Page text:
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ROYAL COMMISSION: “The good, the bad and the downright unacceptable”

Lisa Backhouse provided a tearful statement to the Royal Commission into Aged Care Quality and Safety on the fourth day of the Darwin hearings, outlining horrible cases of elder abuse and poor continence and serious injury management experienced by her mother.

​Lisa Backhouse gave a heart wrenching statement to the Royal Commission about the unacceptable conditions her mother was subject to over her time in aged care. ​[Source: Aged Care Royal Commission]

Former journalist, Ms Backhouse, gave moving evidence about her mother, Christine Weightman, which has demonstrated “the good, the bad and the downright unacceptable” care provided in the aged care sector.

Ms Backhouse has had multiple confrontations with different facilities over the appropriate care of her mother.

During Ms Weightman’s time at one nursing home, she experienced frequent falls, usually resulting in injuries. 

When Ms Backhouse asked the facility carers to check on her mother more often to prevent these falls, they said they didn’t have time to undertake what she asked., the bad

She says the staffing levels at the nursing home was so low that they couldn’t provide basic care to residents.

“Mum’s level of agitation had been rising and the nursing home was pushing strongly to increase her medication, but I believed greater care for her basic needs and behavioural interventions would improve her comfort and reduce her agitation,” says Ms Backhouse.

Ms Backhouse was aware her advanced vascular dementia could present its issues, but not so much that her mother needed to be heavily medicated.

Continence management was a big problem with the facility with an instance in late 2018 when nurses made Ms Backhouse aware that her mother's continence aid had not been changed in a long time, which she says “breached all levels of basic hygiene and human standards.”

The complaint following this incident was made to the facility but seemed to fall on deaf ears, with no tangible action taken by the nursing home to handle the serious issues around Ms Weightman’s continence management.

This was evident two weeks later when Ms Weightman had a serious fall, leaving her leg “smashed” in two different places.

Ms Backhouse strongly believes poor continence management contributed to the serious fall since she was trying to move and mobilise herself due to the discomfort. 

“I used the word "smashed" because the lower break, near the ankle, was a smattering of small bones floating like pieces of a jigsaw puzzle… I can only imagine the pain it must have caused,” says Ms Backhouse.

“Despite relaying the doctor's concerns regarding the severity of the broken leg, her care at the nursing home was dreadfully deficient over the following days.”

In late November 2018, after the serious leg injury, Ms Backhouse found her mother in pain on her bed, soaked in urine.

After confronting staff, she ascertained her mother had been only given over-the-counter pain medication, panadol, to manage the pain of a broken leg.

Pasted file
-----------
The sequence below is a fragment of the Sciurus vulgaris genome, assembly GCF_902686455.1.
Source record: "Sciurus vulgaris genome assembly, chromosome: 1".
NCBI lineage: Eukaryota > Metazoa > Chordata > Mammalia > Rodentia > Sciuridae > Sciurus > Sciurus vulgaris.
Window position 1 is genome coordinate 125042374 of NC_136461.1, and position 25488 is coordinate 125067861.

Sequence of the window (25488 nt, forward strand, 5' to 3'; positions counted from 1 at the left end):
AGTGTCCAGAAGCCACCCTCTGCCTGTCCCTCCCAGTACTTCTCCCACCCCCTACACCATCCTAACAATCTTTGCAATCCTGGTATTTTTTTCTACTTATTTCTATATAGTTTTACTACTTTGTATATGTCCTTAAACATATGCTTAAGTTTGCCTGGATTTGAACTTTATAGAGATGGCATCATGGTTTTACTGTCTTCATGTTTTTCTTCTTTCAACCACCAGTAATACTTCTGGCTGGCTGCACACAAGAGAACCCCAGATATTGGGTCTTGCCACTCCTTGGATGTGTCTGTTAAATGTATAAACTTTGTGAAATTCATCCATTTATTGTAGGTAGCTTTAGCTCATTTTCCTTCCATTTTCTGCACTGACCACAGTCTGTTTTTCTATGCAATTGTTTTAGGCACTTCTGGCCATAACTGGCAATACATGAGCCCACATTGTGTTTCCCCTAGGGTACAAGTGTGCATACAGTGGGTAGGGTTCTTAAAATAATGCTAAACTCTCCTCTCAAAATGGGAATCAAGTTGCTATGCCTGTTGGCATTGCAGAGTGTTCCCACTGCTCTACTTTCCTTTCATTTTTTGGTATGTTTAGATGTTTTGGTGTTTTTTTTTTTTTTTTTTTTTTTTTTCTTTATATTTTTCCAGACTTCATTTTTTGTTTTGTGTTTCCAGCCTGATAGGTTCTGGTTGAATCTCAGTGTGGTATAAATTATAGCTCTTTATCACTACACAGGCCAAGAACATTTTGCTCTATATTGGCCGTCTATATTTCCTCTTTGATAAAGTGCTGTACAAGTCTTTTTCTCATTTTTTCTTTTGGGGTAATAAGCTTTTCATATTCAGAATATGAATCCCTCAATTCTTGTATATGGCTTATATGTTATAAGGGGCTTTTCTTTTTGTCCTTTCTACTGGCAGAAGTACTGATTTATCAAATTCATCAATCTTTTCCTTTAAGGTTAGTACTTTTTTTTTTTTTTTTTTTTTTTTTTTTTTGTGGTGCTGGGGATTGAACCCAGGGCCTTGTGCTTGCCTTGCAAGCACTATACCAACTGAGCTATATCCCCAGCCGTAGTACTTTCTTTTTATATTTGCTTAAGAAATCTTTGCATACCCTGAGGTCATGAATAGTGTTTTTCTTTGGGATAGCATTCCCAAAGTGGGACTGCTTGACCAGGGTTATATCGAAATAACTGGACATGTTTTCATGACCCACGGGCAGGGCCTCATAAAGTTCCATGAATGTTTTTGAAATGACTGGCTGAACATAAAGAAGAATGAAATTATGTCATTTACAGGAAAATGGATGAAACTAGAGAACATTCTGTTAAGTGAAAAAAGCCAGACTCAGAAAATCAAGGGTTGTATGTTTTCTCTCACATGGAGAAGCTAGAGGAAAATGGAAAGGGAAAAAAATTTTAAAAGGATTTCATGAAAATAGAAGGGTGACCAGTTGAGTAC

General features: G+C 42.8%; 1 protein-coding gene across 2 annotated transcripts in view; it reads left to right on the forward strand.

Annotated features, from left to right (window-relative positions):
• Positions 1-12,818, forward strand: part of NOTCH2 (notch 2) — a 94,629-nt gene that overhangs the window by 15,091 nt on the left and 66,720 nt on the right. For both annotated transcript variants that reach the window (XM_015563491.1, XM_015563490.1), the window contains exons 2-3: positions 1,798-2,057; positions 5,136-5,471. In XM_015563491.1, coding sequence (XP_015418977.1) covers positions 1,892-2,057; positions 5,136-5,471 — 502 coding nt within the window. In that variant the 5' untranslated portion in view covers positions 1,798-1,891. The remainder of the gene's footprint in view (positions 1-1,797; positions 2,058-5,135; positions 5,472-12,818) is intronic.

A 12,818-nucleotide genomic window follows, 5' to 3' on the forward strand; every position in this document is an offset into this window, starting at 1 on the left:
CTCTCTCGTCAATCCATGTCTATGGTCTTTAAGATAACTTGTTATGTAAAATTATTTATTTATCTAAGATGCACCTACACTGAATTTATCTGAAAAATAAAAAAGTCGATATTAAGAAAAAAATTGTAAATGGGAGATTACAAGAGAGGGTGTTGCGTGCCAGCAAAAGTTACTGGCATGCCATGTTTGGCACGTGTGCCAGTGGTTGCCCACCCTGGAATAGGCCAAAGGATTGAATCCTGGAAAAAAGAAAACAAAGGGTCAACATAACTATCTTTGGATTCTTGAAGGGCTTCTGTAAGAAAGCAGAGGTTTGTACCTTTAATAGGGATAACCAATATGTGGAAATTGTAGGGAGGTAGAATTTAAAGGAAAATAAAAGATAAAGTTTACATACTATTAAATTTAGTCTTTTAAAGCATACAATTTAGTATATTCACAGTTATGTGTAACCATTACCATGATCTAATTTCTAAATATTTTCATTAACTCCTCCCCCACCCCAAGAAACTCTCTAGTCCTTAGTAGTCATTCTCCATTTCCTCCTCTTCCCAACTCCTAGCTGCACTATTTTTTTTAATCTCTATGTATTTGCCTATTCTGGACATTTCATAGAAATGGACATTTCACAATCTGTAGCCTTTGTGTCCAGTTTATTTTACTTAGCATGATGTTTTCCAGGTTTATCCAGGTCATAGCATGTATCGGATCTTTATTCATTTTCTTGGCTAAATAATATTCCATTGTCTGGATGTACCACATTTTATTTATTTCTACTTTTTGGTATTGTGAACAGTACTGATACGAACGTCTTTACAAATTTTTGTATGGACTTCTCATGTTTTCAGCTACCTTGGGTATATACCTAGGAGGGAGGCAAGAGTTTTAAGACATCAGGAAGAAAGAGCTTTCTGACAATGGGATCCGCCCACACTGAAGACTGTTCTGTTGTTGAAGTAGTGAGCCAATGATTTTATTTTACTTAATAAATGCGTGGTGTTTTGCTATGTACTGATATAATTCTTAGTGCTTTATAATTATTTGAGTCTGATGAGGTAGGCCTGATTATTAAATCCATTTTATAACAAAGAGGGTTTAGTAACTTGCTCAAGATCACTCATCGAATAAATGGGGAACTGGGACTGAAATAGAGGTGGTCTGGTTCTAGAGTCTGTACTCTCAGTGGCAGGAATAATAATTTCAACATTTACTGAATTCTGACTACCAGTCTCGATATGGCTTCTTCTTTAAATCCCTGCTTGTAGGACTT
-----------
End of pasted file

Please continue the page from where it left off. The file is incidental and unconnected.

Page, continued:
Out of desperation and lack of faith in the nursing home, Ms Backhouse moved her mother to another facility, which she believed to be better for the first three months until she received word from the aged care home that her mother had been struck by a carer.

The carer was stood down, but unfortunately, a few weeks later, Ms Backhouse received a similar call where another carer had struck her mother. The individual was also stood down and reported to the police.

“I was told my mother had been hit with intent and force twice on her upper leg. I simply cannot describe the feeling of devastation and powerlessness that this has delivered. I had moved her to guarantee her safety and instead delivered her further into harm's way,” says Ms Backhouse.

Ms Backhouse is disappointed there is no national register for carers in aged care that would have prevented this abuse towards her mother.

At the next facility, Ms Backhouse was desperate for good quality care for her mother, she received permission from the nursing home to place surveillance cameras into her room because she didn’t know what else she could do to ensure her safety.

Even with the cameras and increased attentiveness by staff, Ms Weightman still had experienced one incident where she was left unattended on the floor for 43 minutes even though an alert had been sent from her room.

“This is indicative of a much wider systemic issue, that of failure of staff to attend in a timely way following sensor or call button alerts. I’ve experienced this personally innumerable time and across multiple centres,” says Ms Backhouse.

Overall, the emotional evidence concluded with Ms Backhouse’s wish for staffing ratios for facilities, appropriate consequences for aged care homes when something goes wrong, as well as the Government taking actual action, which will involve a high cost to rectify. 

Ms Backhouse finished, “Given the profit nature of the aged care sector, it is fundamental that regulation be introduced to prevent a budget focussed culture which overrides the basic care needs of residents.

“Growing old should be a dignified experience where self respect can be maintained...The current situation is heartbreaking at best, criminal at worst. When we look back in years to come... this will be our country's greatest shame.”

Extra evidence will be heard tomorrow, 12 July in Darwin.


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